https://en.wikipedia.org/wiki/Chambers_Bay
At the time I worked for that city though I personally had nothing to do with that tournament. My boss was heavily involved with it. It was a big deal (that city is tiny, it doesn’t even have its own police force).
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Old 07-22-2019, 12:15 PM
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Originally Posted by Omniscient View Post
This is how a lot of people differentiate, but it's a little over simplified I think.

....
Of course it was oversimplified, as I suspected (possibly wrongly) the OP would have limited interest in the type of minutiae golfers seem prone to.

A couple other situations in my immediate area (Chicago) which I consider "links-style" courses.

Prairie Landing is right next to a small airport, so they didn't want a lot of trees.
Much of Settlers Hill is on top of a capped landfil, so they didn't want to plant a bunch of trees.
Harborside is built on what was essentiallyy an old superfund site.

Take a look at those and tell me whether you consider them links or links-style. I've never encountered a golfer to whom there was much of a difference between the terms.
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Old 07-25-2019, 01:00 AM
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A "links" course will have the following features:

1. Lack of trees (for the most part). Scottish links are courses that play near the ocean, and those lands tend to be mostly treeless. One of the courses in the Open rota in Scotland does, indeed, have a few trees, as I recall.

2. Fairways that are not in any way level. Basically, it's just grass on top of the old sand dunes. Watch a driven ball roll along the ground after it lands and it's just amazing what all the undulations will do. Also means that you rarely get to play from a flat lie.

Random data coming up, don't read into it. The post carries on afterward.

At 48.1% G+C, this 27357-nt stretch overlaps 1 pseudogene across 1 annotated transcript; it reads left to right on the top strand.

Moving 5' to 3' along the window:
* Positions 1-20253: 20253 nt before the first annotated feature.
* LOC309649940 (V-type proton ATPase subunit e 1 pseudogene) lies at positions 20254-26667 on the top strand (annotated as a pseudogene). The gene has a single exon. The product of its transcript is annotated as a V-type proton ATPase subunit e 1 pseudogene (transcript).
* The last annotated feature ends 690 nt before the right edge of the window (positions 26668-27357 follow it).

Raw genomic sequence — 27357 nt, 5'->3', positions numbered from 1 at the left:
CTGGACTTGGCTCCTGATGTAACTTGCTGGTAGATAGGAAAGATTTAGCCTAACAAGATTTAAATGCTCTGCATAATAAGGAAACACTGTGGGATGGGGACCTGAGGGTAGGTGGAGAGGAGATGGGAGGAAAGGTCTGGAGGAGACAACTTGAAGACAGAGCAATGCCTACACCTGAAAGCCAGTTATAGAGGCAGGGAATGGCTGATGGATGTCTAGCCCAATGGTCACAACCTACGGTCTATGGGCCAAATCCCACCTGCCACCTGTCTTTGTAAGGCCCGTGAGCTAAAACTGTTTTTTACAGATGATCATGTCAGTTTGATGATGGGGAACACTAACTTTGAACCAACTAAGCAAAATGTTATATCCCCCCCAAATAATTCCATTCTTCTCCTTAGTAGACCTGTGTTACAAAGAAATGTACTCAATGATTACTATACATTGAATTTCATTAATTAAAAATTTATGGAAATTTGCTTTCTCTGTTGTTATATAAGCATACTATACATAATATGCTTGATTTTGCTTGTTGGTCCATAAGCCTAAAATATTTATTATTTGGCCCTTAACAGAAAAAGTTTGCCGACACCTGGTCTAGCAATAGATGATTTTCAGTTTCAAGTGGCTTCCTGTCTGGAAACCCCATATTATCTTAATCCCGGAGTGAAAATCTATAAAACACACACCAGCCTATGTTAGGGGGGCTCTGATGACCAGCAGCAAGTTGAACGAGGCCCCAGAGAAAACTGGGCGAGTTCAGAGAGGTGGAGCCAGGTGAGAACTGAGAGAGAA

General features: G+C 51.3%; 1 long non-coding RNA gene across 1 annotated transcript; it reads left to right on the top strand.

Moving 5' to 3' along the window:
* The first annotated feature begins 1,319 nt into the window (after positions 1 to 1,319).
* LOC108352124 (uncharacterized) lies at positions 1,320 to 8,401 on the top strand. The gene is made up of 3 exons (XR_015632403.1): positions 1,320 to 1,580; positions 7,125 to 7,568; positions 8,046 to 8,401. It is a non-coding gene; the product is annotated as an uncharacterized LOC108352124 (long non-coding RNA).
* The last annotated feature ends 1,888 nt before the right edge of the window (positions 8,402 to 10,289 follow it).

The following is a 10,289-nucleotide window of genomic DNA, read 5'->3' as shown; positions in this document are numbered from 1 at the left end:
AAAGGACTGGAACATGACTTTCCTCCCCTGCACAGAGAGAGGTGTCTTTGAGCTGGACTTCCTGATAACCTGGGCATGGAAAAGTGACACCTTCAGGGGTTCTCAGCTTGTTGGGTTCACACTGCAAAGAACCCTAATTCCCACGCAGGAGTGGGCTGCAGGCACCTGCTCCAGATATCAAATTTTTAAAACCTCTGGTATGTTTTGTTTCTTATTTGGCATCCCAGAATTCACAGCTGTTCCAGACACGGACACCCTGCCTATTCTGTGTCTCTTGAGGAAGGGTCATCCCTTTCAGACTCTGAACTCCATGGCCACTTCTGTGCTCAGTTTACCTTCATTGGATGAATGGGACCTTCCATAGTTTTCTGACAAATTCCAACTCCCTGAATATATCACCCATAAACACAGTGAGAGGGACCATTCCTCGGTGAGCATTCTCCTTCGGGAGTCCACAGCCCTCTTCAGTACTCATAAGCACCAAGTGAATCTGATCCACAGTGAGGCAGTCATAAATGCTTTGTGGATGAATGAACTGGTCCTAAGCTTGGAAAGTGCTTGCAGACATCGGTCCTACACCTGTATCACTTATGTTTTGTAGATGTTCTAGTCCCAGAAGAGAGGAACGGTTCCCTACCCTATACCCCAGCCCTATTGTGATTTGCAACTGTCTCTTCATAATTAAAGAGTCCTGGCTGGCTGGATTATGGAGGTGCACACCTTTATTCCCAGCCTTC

3. "Pot" bunkers. The story is that these used to be sheep wallows. Over the years, many links courses in the Open rota have made some of these bunkers really, really deep, with steep faces. Forces you to play out sideways often, which makes the bunkering much more of a hazard than the typical well-raked American bunker.

4. Greens that are filled with subtle breaks, but lacking the typical American mounding. Sometimes the greens are huge (St. Andrews), but sometimes they are small (The Postage Stamp at Royal Troon, for example). Generally, they have open fronts that allow you to run a shot onto the green (though on short holes, this can be missing: see the 7th at Pebble Beach).

I've played what is a functional links course in the Midwest, where the lack of trees and the afternoon wind can make the experience a real pain. There is a course on the Monterey Peninsula which shows the difference between "American" style courses and links courses, because its front-nine is a links course played along the ocean, but the back-nine is played through the trees inland. The course is the Pacific Grove Municipal Golf Links, and it is public, and a really fun course to play.

For what it is worth, sports talk radio hosts usually have trouble identifying the difference between their anus and any simple hole in the ground. So you can probably discount any such rant as being without much merit.
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Old 07-25-2019, 09:18 AM
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I was told a while back the lack of trees in the UK was because so many were cut down to heat homes until coal was used for home heating.

(I heard this from a ranger at Jamestown VA, the early colonists there made glass to sell back to England because the wood was so plentiful they could burn wood to make glass and still have plenty of wood for cooking, heating, etc. )
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Old 07-25-2019, 11:58 AM
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Originally Posted by Bijou Drains View Post
I was told a while back the lack of trees in the UK was because so many were cut down to heat homes until coal was used for home heating.
And building etc. The UK as a whole is about 13% woodland - with Scotland being 18% -so it's not exactly treeless, but that's a lot less than many other industrialised countries

https://www.bbc.co.uk/news/science-environment-41551296